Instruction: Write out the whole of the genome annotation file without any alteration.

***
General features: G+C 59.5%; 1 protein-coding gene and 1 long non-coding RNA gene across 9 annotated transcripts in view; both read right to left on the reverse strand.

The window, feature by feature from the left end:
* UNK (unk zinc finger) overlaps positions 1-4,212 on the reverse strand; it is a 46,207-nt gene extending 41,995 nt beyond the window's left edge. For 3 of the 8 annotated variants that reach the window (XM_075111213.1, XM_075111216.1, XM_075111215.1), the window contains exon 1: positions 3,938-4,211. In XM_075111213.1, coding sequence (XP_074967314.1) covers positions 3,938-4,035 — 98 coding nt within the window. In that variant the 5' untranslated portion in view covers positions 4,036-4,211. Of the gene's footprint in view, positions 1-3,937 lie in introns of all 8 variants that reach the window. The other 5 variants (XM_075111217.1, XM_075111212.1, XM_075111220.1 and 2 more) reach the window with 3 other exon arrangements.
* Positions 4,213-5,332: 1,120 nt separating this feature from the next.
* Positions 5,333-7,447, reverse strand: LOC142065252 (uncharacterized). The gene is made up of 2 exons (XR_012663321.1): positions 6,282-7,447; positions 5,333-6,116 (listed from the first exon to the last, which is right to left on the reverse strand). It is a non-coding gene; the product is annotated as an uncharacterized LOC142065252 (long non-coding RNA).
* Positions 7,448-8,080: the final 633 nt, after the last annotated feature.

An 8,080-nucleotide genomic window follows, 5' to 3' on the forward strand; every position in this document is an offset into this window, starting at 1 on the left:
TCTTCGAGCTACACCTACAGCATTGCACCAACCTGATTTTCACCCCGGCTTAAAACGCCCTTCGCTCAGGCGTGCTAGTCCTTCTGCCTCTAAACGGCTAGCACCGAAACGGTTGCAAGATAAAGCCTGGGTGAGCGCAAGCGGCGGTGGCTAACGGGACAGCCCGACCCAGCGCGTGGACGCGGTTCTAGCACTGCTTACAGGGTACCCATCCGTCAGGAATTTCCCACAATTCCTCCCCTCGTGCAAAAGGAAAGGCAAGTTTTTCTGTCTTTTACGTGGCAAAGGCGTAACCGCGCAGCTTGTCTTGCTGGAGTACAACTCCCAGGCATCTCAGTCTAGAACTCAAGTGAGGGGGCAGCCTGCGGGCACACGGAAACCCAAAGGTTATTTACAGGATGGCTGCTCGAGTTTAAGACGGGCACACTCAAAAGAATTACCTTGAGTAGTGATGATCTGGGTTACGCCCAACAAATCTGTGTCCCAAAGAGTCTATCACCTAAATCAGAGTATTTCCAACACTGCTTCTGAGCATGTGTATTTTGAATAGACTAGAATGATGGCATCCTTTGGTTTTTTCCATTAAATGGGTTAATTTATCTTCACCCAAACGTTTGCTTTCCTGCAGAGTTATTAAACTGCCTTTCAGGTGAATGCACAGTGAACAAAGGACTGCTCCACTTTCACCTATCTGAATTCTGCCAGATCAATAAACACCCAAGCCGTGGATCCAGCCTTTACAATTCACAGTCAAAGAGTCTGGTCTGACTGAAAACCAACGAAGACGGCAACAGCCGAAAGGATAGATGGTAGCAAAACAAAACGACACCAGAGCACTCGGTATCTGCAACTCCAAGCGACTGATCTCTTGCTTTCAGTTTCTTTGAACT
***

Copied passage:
General features: G+C 59.5%; 1 protein-coding gene and 1 long non-coding RNA gene across 9 annotated transcripts in view; both read right to left on the reverse strand.

The window, feature by feature from the left end:
* UNK (unk zinc finger) overlaps positions 1-4,212 on the reverse strand; it is a 46,207-nt gene extending 41,995 nt beyond the window's left edge. For 3 of the 8 annotated variants that reach the window (XM_075111213.1, XM_075111216.1, XM_075111215.1), the window contains exon 1: positions 3,938-4,211. In XM_075111213.1, coding sequence (XP_074967314.1) covers positions 3,938-4,035 — 98 coding nt within the window. In that variant the 5' untranslated portion in view covers positions 4,036-4,211. Of the gene's footprint in view, positions 1-3,937 lie in introns of all 8 variants that reach the window. The other 5 variants (XM_075111217.1, XM_075111212.1, XM_075111220.1 and 2 more) reach the window with 3 other exon arrangements.
* Positions 4,213-5,332: 1,120 nt separating this feature from the next.
* Positions 5,333-7,447, reverse strand: LOC142065252 (uncharacterized). The gene is made up of 2 exons (XR_012663321.1): positions 6,282-7,447; positions 5,333-6,116 (listed from the first exon to the last, which is right to left on the reverse strand). It is a non-coding gene; the product is annotated as an uncharacterized LOC142065252 (long non-coding RNA).
* Positions 7,448-8,080: the final 633 nt, after the last annotated feature.

An 8,080-nucleotide genomic window follows, 5' to 3' on the forward strand; every position in this document is an offset into this window, starting at 1 on the left:
TCTTCGAGCTACACCTACAGCATTGCACCAACCTGATTTTCACCCCGGCTTAAAACGCCCTTCGCTCAGGCGTGCTAGTCCTTCTGCCTCTAAACGGCTAGCACCGAAACGGTTGCAAGATAAAGCCTGGGTGAGCGCAAGCGGCGGTGGCTAACGGGACAGCCCGACCCAGCGCGTGGACGCGGTTCTAGCACTGCTTACAGGGTACCCATCCGTCAGGAATTTCCCACAATTCCTCCCCTCGTGCAAAAGGAAAGGCAAGTTTTTCTGTCTTTTACGTGGCAAAGGCGTAACCGCGCAGCTTGTCTTGCTGGAGTACAACTCCCAGGCATCTCAGTCTAGAACTCAAGTGAGGGGGCAGCCTGCGGGCACACGGAAACCCAAAGGTTATTTACAGGATGGCTGCTCGAGTTTAAGACGGGCACACTCAAAAGAATTACCTTGAGTAGTGATGATCTGGGTTACGCCCAACAAATCTGTGTCCCAAAGAGTCTATCACCTAAATCAGAGTATTTCCAACACTGCTTCTGAGCATGTGTATTTTGAATAGACTAGAATGATGGCATCCTTTGGTTTTTTCCATTAAATGGGTTAATTTATCTTCACCCAAACGTTTGCTTTCCTGCAGAGTTATTAAACTGCCTTTCAGGTGAATGCACAGTGAACAAAGGACTGCTCCACTTTCACCTATCTGAATTCTGCCAGATCAATAAACACCCAAGCCGTGGATCCAGCCTTTACAATTCACAGTCAAAGAGTCTGGTCTGACTGAAAACCAACGAAGACGGCAACAGCCGAAAGGATAGATGGTAGCAAAACAAAACGACACCAGAGCACTCGGTATCTGCAACTCCAAGCGACTGATCTCTTGCTTTCAGTTTCTTTGAACT